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Magneto-Catalytic Janus Micromotors for Selective Inactivation of Bacteria Biofilms
* 1 , * 2 , 2
1  Universidad de Alcalá de Henares
2  Department of Analytical Chemistry, Physical Chemistry and Chemical Engineering,Universidad de Alcalá,Ctra. Madrid-Barcelona, Km. 33.600, 28871 Alcalá de Henares, Madrid, Spain


Janus micromotors are a unique class of materials whose surfaces have two or more distinct physical properties, allowing thus for two types of chemistry to occur simultaneously. Judicious design of the micromotor structure allows to incorporate different functionalities in a single unit to adapt the propulsion behaviour along with the incorporation of specific receptors for a myriad of applications. Herein we report the preparation of graphene oxide (GO)/PtNPs/Fe2O3 Janus micromotors for highly selective capture/inactivation of gram-positive bacteria units and biofilms. The strategy is based on the combination of a lanbiotic (Nisin) with Janus micromotors. Lanbiotics are peptides composed of methyllanthionine residues with a highly selective antimicrobial activity towards multidrug resistant bacteria. Nisin is a natural compound normally used for food preservation, which display specific antimicrobial activity towards gram-positive bacteria. Such peptide can bind to lipid II unit of the bacteria membranes, damaging its morphology and releasing its contents. The coating of micromotors with GO impart them with a Janus structure for the subsequent asymmetric assembly of catalytic (PtNPs) and magnetic (Fe2O3) engines and results in an active rough layer for a higher loading of Nisin via covalent interactions. The micromotors possess adaptative propulsion mechanisms, including catalytic mode (PtNPs) in peroxide solutions or magnetic actuation (fuel free) by the action of an external magnetic field. The enhanced movement and localized delivery of the micromotors (both in catalytic and magnetic actuated mode) results in a 2-fold increase of the capture/killing ability towards Staphylococcus Aureus bacteria in raw media (juice, serum and tap water samples), as compared with free Nisin and static counterparts. The micromotor strategy display also high selectivity towards such bacteria, as illustrated by the dramatically lower capture/killing ability towards gram-negative Escherichia Coli. Unlike previous micromotors based strategies, this approach displays higher selectivity towards a type of bacteria along with enhanced stability, prolonged use and adaptative propulsion modes, holding considerable promise to treat methicillin resistant antibiotic infections, for environmental remediation or food safety, among others applications.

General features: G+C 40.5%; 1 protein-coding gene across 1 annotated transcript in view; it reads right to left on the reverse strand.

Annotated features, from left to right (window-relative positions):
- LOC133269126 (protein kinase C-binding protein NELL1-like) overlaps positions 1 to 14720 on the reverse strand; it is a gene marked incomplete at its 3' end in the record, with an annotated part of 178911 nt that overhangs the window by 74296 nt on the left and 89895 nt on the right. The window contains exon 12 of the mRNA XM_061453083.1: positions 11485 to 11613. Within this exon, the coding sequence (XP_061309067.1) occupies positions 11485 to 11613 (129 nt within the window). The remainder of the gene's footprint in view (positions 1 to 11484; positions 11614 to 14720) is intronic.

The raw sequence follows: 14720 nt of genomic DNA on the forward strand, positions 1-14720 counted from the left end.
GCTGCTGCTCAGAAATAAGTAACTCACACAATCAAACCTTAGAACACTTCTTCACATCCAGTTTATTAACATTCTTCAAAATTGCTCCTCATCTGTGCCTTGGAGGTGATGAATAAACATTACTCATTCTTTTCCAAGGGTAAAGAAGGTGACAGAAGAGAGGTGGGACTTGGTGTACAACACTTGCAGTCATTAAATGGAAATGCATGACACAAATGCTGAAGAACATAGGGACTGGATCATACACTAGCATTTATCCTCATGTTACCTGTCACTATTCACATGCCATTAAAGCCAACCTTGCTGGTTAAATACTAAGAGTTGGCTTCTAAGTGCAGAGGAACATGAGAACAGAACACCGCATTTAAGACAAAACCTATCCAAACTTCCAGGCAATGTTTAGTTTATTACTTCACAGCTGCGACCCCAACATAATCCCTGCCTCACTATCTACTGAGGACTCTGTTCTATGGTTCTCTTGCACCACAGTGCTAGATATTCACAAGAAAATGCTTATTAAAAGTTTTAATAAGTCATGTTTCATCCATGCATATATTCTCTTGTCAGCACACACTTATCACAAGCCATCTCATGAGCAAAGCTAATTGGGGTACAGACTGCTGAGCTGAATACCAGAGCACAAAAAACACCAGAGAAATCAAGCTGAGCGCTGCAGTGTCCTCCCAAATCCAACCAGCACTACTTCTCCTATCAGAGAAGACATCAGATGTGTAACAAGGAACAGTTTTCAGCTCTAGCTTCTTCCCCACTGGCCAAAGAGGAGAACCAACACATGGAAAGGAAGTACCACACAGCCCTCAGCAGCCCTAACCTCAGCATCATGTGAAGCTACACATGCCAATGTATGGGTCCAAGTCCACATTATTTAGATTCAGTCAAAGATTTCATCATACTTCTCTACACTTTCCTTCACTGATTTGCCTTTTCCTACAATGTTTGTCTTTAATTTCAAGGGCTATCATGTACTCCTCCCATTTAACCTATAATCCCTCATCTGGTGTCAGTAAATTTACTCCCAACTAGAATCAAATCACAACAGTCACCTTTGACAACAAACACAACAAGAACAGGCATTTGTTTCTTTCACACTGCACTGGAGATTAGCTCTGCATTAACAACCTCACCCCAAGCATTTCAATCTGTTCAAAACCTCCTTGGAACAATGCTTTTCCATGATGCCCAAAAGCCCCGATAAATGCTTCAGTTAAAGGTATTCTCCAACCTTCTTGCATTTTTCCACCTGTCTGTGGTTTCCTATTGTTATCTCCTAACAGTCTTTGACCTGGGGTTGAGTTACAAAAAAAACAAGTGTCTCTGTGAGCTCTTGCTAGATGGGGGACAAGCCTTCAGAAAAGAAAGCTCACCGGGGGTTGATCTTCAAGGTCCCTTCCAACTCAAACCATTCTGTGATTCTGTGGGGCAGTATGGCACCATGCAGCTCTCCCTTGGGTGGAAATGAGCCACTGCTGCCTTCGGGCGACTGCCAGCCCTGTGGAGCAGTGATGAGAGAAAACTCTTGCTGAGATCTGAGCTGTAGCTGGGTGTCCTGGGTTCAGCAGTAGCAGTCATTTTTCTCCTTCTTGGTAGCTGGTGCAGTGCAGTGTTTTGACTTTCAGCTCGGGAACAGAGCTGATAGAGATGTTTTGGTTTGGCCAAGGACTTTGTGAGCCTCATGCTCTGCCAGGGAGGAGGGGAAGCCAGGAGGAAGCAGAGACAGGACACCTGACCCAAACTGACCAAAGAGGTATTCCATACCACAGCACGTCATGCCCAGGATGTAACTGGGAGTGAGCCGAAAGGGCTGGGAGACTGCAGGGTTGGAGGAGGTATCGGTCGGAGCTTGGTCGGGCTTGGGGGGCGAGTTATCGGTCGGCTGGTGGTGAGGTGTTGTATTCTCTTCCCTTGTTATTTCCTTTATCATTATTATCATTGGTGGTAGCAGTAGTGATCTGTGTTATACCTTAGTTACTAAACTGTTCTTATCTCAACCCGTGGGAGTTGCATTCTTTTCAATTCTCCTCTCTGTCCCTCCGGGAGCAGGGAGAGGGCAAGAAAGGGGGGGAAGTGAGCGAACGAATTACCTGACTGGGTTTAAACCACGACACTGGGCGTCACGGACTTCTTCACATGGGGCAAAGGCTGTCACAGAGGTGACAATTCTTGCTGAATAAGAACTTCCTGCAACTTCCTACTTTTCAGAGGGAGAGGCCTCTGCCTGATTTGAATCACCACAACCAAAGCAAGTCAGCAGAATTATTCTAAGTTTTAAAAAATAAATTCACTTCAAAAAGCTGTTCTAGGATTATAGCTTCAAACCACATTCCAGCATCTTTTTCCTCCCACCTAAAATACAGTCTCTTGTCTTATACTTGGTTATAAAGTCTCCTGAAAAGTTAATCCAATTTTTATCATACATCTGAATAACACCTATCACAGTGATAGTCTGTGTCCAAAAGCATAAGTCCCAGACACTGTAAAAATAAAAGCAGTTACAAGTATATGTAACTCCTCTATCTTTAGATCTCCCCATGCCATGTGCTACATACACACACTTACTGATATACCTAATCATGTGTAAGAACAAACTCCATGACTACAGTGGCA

Keywords: micromotors; Janus; bacteria; biofilm; magnetic